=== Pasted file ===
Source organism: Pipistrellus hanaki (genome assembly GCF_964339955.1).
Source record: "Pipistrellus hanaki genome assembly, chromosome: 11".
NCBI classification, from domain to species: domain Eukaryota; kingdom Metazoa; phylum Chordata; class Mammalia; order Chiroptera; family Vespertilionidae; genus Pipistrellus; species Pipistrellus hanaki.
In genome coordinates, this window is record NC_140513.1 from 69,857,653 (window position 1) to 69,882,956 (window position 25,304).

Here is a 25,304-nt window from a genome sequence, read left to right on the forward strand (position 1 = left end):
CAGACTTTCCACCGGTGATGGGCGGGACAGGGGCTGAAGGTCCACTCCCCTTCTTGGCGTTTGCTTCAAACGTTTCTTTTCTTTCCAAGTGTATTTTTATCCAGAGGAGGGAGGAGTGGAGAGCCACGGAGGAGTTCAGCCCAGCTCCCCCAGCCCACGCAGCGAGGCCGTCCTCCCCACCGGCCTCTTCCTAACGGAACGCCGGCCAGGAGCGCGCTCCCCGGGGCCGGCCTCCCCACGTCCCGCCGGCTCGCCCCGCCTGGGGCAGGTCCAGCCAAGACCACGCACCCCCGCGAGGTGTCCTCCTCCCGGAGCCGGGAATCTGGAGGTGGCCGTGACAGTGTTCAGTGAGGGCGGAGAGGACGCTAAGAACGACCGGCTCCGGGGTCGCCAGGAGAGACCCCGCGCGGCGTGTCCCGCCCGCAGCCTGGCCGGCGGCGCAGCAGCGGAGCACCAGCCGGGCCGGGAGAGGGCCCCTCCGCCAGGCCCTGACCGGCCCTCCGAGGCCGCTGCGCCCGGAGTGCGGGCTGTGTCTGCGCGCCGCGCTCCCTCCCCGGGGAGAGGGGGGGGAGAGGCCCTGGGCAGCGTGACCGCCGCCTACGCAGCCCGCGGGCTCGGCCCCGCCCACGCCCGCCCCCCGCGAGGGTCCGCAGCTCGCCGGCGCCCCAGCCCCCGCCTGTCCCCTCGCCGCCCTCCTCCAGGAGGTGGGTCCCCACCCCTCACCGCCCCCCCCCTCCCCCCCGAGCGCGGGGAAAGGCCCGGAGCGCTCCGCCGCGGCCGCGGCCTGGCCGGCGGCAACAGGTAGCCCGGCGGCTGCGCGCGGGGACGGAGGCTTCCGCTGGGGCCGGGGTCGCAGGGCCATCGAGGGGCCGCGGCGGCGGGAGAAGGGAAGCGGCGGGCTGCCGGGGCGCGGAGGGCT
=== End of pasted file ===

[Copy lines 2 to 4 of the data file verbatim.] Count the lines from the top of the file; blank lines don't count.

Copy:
Source record: "Pipistrellus hanaki genome assembly, chromosome: 11".
NCBI classification, from domain to species: domain Eukaryota; kingdom Metazoa; phylum Chordata; class Mammalia; order Chiroptera; family Vespertilionidae; genus Pipistrellus; species Pipistrellus hanaki.
In genome coordinates, this window is record NC_140513.1 from 69,857,653 (window position 1) to 69,882,956 (window position 25,304).